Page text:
MRO Magazine

Not Just New – Better

By Javier Irazola   


Seeing sound with astounding accuracy is the future of leak detection in compressed air systems. Acoustic imaging includes ground-breaking technology that uses an array of tiny supersensitive microphones to detect sounds both in the human hearing and ultrasonic ranges.

Photo: Fluke Corp.

Air leaks will occur, but today there is a more comprehensive method for finding them. The simplicity of the acoustic imager means anyone can use it. No more soapy water or hearing accessories necessary. Acoustic imagers are a practical and profitable method for facilities, allowing air leak detection to be added to regular preventive maintenance routines.
For production facilities that have started using the acoustic imager, early results validate energy savings. One customer saw a nearly 26 per cent recovery in compressed air capacity and close to $49,000 in annual electrical energy savings—based on their total installed capacity of air compressors equalling 330 horsepower. Before using the sonic imager to inspect for air leaks, the plant ran four compressors close to full capacity. After a oneday inspection, they found and repaired more than 130 leaks.
Now the facility can handle most of its compressed air needs with just three compressors. Since they were expanding the plant at the time, the fourth compressor will not go to waste and will save the company a capital expense.

Photo: Fluke Corp.

Leak detection tips and tricks
In one day, you can scan your entire system to identify all the leaks in it. But then what? You might not have the resources on hand to repair all those leaks. The acoustic imager includes software that helps to identify where leaks are within the system, and allows for on-screen annotation, leak size estimation (about how big is that leak?), and smooth report development.
• Asset tagging lets others know where the leak was found;
• On-screen annotation provides additional context and considerations for others; and,
• Leak analysis approximates the size of the leak to help you prioritize which leaks deserve attention first.
Before you can repair leaks, you must find them—and that can be difficult in even the quietest environments. Large manufacturing plants may have compressor systems that stretch from one end of the facility to the other, passing through and around other operating systems. From the compressor to the air dryer, main line to equipment lines, and equipment—leaks can be hidden anywhere.
The most common places to find air leaks are couplings, hoses, fittings, pipe joints, quick disconnects, condensate traps, and valves. That is a lot to inspect, and much of it is hard to reach. While maintenance team members do their best to fix leaks they find during normal maintenance routines, most facilities don’t have the resources to dedicate specifically to this task. Technicians might make more of an effort to identify where a leak is located if pneumatic tools were not working properly, but even then it is a trivial task.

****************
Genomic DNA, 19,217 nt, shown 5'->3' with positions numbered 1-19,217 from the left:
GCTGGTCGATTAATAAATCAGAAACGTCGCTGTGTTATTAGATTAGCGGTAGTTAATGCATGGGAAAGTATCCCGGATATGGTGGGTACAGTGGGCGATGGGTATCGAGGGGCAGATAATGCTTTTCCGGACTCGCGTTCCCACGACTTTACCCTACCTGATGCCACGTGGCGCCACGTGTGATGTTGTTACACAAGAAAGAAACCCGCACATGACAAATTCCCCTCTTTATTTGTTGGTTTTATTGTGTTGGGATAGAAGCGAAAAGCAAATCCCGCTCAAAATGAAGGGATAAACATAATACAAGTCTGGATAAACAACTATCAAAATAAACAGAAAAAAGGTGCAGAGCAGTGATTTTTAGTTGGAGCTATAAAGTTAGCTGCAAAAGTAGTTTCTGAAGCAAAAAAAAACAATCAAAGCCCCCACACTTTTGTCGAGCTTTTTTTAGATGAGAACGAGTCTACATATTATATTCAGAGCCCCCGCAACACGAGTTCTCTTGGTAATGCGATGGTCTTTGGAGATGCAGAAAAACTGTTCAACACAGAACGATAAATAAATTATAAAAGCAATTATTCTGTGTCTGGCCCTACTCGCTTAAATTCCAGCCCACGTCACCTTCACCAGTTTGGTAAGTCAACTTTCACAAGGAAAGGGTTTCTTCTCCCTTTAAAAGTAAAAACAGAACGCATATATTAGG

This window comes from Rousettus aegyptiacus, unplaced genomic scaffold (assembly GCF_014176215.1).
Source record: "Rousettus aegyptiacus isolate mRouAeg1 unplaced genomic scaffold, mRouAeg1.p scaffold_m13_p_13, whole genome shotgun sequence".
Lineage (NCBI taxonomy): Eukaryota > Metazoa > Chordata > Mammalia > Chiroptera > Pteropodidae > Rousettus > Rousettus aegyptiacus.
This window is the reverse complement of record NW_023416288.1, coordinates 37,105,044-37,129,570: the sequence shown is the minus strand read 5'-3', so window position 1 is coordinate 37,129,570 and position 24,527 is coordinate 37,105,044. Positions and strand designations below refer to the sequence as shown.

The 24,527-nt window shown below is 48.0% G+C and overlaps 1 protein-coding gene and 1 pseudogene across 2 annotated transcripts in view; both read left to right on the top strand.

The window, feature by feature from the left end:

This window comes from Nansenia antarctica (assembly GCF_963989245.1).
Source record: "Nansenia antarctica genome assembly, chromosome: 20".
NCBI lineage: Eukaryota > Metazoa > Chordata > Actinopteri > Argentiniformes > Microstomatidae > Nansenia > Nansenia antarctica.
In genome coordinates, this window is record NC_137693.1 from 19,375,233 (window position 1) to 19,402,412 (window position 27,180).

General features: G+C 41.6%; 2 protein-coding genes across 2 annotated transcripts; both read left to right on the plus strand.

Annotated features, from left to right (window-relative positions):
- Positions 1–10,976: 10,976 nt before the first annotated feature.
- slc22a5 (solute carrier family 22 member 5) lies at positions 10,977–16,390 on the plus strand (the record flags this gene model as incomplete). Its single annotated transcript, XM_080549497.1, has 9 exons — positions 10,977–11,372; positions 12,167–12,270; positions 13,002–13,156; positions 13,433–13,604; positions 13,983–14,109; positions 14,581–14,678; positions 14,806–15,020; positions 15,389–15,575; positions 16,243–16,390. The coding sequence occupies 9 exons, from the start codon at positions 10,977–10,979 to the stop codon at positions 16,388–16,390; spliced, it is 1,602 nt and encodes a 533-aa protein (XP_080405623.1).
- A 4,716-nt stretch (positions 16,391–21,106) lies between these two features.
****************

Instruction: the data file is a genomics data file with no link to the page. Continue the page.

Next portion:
Photo: Fluke Corp.

Seven steps to mitigating air leaks
Make the task of detecting air leaks easier, more comprehensive, and more accurate with these seven steps.
Step 1: Visualize the system; an acoustic imager can visually scan large areas from more than 10 metres away in heavy noise conditions. Scanning from a distance keeps technicians safe around running equipment, and makes finding leaks in hard-to-reach areas possible.
Step 2: Follow the path of the system scanning for leaks. An array of ultra-sensitive microphones expands the field of view so maintenance teams can quickly and accurately locate air, gas, and vacuum leaks in compressed air systems.
Step 3: Isolate the sound frequency of the leak to filter out loud background noise. You will see where the leaks are and be able to estimate their size, which is based on your distance from the leak and its decibel level.
Step 4: Capture and identify leaks for comprehensive reporting. This includes asset tagging and on-screen annotation.
Step 5: Create a comprehensive report, including leak images, asset tags, annotation, estimated leak size, and more—such as how much those leaks will cost if you don’t fix them.
Step 6: Use the report in your workflow management to ensure repairs are completed on high-priority leaks first and all leak repairs are documented.
Step 7: Confirm the repair using the acoustic imager.
Air leaks and the future
Part of the reason air leaks are a big issue is because they are hard to find. Even when found and fixed, new leaks keep popping up—a fact of life due to the wear and tear on equipment over time. Since it can be difficult to find air leaks, most facilities just accept them as a cost of doing business. While it may not be possible to eliminate all leaks, it is possible to substantially reduce their number. That is where an acoustic imager provides its greatest value, and where the future of leak detection is headed. MRO
Javier Irazola is Global Product Manager for the Industrial Imaging group at Fluke Corp. He is leading the launch of acoustic imaging solutions. He has eight years of previous experience in engineering and project management for utility projects in the USA and EU, and three years working for the product innovation department of Fluke Industrial Group.


Stories continue below

Print this page